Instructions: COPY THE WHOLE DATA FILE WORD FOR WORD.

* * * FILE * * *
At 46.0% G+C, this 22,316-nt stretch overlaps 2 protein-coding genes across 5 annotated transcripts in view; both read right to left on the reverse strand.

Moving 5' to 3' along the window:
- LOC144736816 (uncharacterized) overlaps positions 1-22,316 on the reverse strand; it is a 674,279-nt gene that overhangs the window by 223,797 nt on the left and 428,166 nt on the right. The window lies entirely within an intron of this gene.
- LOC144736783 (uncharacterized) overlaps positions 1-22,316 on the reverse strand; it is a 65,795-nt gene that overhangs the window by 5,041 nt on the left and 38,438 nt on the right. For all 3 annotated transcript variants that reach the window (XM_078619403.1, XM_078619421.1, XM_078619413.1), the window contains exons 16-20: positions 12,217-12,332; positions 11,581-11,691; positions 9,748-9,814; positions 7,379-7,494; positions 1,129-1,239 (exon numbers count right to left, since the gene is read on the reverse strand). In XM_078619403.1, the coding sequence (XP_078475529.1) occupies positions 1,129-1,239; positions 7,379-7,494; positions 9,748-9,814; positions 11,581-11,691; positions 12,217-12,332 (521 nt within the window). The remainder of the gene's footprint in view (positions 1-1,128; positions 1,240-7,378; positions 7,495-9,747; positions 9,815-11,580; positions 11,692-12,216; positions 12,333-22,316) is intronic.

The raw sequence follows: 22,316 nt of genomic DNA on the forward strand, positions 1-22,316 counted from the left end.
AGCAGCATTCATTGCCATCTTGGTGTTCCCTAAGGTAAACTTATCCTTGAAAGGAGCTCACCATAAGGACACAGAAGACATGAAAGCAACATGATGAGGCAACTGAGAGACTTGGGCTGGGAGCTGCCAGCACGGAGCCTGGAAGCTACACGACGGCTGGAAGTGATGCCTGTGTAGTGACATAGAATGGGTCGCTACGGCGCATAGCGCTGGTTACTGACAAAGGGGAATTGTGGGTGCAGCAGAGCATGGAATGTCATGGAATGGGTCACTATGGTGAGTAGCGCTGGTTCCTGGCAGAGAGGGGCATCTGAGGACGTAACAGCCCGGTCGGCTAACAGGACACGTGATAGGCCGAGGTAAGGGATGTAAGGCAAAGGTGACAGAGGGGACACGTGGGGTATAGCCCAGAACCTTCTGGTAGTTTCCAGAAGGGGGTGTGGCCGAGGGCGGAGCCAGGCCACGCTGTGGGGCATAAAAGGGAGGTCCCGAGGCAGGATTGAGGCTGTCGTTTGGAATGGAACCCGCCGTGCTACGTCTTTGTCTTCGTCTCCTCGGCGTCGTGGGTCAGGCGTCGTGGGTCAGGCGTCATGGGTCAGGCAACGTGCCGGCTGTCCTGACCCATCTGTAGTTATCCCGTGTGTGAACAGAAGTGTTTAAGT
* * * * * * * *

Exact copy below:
At 46.0% G+C, this 22,316-nt stretch overlaps 2 protein-coding genes across 5 annotated transcripts in view; both read right to left on the reverse strand.

Moving 5' to 3' along the window:
- LOC144736816 (uncharacterized) overlaps positions 1-22,316 on the reverse strand; it is a 674,279-nt gene that overhangs the window by 223,797 nt on the left and 428,166 nt on the right. The window lies entirely within an intron of this gene.
- LOC144736783 (uncharacterized) overlaps positions 1-22,316 on the reverse strand; it is a 65,795-nt gene that overhangs the window by 5,041 nt on the left and 38,438 nt on the right. For all 3 annotated transcript variants that reach the window (XM_078619403.1, XM_078619421.1, XM_078619413.1), the window contains exons 16-20: positions 12,217-12,332; positions 11,581-11,691; positions 9,748-9,814; positions 7,379-7,494; positions 1,129-1,239 (exon numbers count right to left, since the gene is read on the reverse strand). In XM_078619403.1, the coding sequence (XP_078475529.1) occupies positions 1,129-1,239; positions 7,379-7,494; positions 9,748-9,814; positions 11,581-11,691; positions 12,217-12,332 (521 nt within the window). The remainder of the gene's footprint in view (positions 1-1,128; positions 1,240-7,378; positions 7,495-9,747; positions 9,815-11,580; positions 11,692-12,216; positions 12,333-22,316) is intronic.

The raw sequence follows: 22,316 nt of genomic DNA on the forward strand, positions 1-22,316 counted from the left end.
AGCAGCATTCATTGCCATCTTGGTGTTCCCTAAGGTAAACTTATCCTTGAAAGGAGCTCACCATAAGGACACAGAAGACATGAAAGCAACATGATGAGGCAACTGAGAGACTTGGGCTGGGAGCTGCCAGCACGGAGCCTGGAAGCTACACGACGGCTGGAAGTGATGCCTGTGTAGTGACATAGAATGGGTCGCTACGGCGCATAGCGCTGGTTACTGACAAAGGGGAATTGTGGGTGCAGCAGAGCATGGAATGTCATGGAATGGGTCACTATGGTGAGTAGCGCTGGTTCCTGGCAGAGAGGGGCATCTGAGGACGTAACAGCCCGGTCGGCTAACAGGACACGTGATAGGCCGAGGTAAGGGATGTAAGGCAAAGGTGACAGAGGGGACACGTGGGGTATAGCCCAGAACCTTCTGGTAGTTTCCAGAAGGGGGTGTGGCCGAGGGCGGAGCCAGGCCACGCTGTGGGGCATAAAAGGGAGGTCCCGAGGCAGGATTGAGGCTGTCGTTTGGAATGGAACCCGCCGTGCTACGTCTTTGTCTTCGTCTCCTCGGCGTCGTGGGTCAGGCGTCGTGGGTCAGGCGTCATGGGTCAGGCAACGTGCCGGCTGTCCTGACCCATCTGTAGTTATCCCGTGTGTGAACAGAAGTGTTTAAGT